Forbes, Kori Hale
Facing almost 20,000 lawsuits by women who blame Johnson & Johnson’s talcum powder for causing cancer finally has a $100 million settlement from the manufacturer. The company agreed to settle 1,000 of these cases in bulk. Despite growing concerns of carcinogenic agents, the products giant continued to market and sell its baby powder to Black and Hispanic women. J&J JNJ -0.2% segmented its marketing campaign without proper disclosure to the public that its product could potentially cause cancer.
The Breakdown You Need To Know:
CultureBanx noted that J&J has been a longtime undisputed leader in talcum powder, a staple among African American households. Accused of aggressive marketing tactics, J&J commonly distributed samples of its iconic baby powder to beauty salons and churches throughout the Black community, putting these communities at a greater health risk. Investigations by Reuters revealed advertising campaigns sought to focus on geographical areas that were predominantly underdeveloped with higher Black and brown populations.
It was also found that special emphasis was placed on areas that were known for its humid weather. Baby powder mostly consists of talc, a mineral used to keep skin dry. They strategically distributed this product to a lesser sophisticated consumer in a geographical region that warranted high use of the product. With this subset of consumers, sometimes includes a lack of education and inherent trust in the perception larger companies carry.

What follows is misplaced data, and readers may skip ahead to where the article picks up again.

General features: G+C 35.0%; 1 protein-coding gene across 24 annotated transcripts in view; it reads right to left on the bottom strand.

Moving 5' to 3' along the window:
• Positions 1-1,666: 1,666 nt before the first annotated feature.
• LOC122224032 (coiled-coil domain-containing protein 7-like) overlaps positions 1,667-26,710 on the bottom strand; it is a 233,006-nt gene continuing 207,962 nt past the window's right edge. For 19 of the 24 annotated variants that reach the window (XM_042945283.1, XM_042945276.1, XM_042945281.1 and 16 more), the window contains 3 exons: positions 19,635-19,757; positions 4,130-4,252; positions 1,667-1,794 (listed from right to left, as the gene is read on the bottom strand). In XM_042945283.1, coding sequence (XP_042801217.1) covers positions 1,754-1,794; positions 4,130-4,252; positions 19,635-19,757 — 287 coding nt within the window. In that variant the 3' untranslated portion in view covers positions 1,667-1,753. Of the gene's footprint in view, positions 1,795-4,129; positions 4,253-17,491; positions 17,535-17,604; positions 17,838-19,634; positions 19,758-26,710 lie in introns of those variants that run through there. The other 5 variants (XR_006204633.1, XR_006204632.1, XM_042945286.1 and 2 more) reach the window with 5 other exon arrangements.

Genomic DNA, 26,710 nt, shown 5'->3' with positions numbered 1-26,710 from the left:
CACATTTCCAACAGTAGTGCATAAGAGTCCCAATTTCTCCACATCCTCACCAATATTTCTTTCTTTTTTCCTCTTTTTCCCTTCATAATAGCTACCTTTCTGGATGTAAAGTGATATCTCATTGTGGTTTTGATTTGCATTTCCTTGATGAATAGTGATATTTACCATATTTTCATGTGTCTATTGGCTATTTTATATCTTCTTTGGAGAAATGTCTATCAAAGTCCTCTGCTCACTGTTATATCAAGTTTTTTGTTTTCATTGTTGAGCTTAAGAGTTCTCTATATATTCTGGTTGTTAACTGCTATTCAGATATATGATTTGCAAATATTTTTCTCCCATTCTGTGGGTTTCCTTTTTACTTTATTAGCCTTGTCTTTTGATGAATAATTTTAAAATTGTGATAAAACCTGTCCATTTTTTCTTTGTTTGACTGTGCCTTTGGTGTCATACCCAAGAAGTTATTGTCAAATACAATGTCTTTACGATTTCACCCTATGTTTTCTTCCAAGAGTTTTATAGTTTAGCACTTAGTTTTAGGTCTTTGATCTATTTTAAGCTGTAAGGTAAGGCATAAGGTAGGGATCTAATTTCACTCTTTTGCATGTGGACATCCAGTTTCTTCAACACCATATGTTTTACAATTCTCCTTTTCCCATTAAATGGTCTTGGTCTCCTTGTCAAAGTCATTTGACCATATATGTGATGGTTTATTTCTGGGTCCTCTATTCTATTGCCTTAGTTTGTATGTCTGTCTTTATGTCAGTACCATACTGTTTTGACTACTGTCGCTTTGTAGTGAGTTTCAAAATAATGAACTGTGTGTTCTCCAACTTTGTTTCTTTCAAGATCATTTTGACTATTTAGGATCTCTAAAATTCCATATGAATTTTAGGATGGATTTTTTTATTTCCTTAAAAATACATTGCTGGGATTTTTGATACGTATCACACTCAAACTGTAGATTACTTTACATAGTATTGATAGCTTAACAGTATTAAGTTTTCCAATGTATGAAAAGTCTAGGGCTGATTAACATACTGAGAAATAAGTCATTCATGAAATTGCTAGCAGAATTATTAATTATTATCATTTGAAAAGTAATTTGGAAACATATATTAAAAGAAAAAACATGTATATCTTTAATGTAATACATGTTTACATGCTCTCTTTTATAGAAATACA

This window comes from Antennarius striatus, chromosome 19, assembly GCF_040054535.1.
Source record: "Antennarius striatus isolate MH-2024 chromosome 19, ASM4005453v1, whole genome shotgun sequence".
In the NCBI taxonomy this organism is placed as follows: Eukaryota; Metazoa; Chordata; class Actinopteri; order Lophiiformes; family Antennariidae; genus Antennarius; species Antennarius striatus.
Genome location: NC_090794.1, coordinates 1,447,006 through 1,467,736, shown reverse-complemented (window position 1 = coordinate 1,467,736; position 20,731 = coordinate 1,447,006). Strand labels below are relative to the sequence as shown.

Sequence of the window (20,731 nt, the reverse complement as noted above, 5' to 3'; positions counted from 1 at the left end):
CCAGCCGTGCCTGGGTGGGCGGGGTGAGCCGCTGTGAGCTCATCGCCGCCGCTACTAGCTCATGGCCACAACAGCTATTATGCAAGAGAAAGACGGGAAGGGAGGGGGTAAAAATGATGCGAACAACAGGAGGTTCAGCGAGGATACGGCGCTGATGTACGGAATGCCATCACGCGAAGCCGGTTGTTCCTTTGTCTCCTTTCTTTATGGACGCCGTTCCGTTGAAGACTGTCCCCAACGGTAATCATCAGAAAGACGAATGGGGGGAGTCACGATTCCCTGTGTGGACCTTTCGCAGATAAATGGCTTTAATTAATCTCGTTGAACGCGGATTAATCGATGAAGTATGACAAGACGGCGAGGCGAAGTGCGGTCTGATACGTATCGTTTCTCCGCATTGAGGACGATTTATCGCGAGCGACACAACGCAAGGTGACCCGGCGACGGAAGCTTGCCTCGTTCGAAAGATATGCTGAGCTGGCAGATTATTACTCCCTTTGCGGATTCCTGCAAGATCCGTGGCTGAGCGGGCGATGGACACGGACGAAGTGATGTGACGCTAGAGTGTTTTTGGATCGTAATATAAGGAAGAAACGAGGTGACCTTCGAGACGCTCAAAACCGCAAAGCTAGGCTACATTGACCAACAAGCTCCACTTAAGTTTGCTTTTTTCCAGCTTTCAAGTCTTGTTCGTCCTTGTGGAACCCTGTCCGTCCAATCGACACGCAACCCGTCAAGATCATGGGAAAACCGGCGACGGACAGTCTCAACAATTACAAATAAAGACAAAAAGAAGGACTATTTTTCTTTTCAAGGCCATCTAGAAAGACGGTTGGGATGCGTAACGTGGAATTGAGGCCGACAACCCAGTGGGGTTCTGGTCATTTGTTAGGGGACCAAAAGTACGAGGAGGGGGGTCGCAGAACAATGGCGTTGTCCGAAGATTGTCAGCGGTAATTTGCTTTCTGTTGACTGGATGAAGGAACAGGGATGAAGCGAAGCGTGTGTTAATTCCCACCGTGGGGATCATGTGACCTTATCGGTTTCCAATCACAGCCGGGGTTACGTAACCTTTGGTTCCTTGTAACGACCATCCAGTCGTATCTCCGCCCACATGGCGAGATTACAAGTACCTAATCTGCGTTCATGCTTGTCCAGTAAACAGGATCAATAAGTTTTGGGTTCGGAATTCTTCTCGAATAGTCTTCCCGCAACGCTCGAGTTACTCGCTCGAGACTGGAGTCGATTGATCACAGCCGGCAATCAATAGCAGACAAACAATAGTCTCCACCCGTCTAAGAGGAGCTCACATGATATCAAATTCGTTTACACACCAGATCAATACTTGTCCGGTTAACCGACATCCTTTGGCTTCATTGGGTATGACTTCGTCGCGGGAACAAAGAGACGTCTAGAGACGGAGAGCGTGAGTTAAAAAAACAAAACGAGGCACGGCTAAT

Potential Powder Payments:
All of these reasons are why J&J was ordered to pay $4.69 billion in damages by a Missouri court in May 2019. The case brought by 22 women who blamed their ovarian cancer on its baby powder and other talc products. However, that amount was later reduced to $2.12 billion in June 2020. Bloomberg Intelligence estimated in July that settling all the outstanding cases could cost J&J as much as $10 billion.
Potential dangers with the use of baby powder dates back to the early 1970’s. Specifically, the ongoing round of talc powder ovarian cancer lawsuits have stretched out for four years, Forbes reported. The first reported talc powder lawsuit trial was held back in 2013.
J&J issued a recall of the company’s baby powder after the Food & Drug Administration detected a type of asbestos, a known carcinogen, in a product sample in October 2019. Fast forward to May 2020, the company announced it would stop selling talc-based baby powders altogether in the U.S. and Canada citing declines in product demand rather than safety concerns.
Johnson & Johnson has settled these 1,000 talc powder lawsuits “without an admission of liability” and continued to claim that the company’s “talc is safe, does not contain asbestos and does not cause cancer.” For women who used talc powder and have developed ovarian cancer, this settlement serves as an important reminder that it’s not too late to get justice.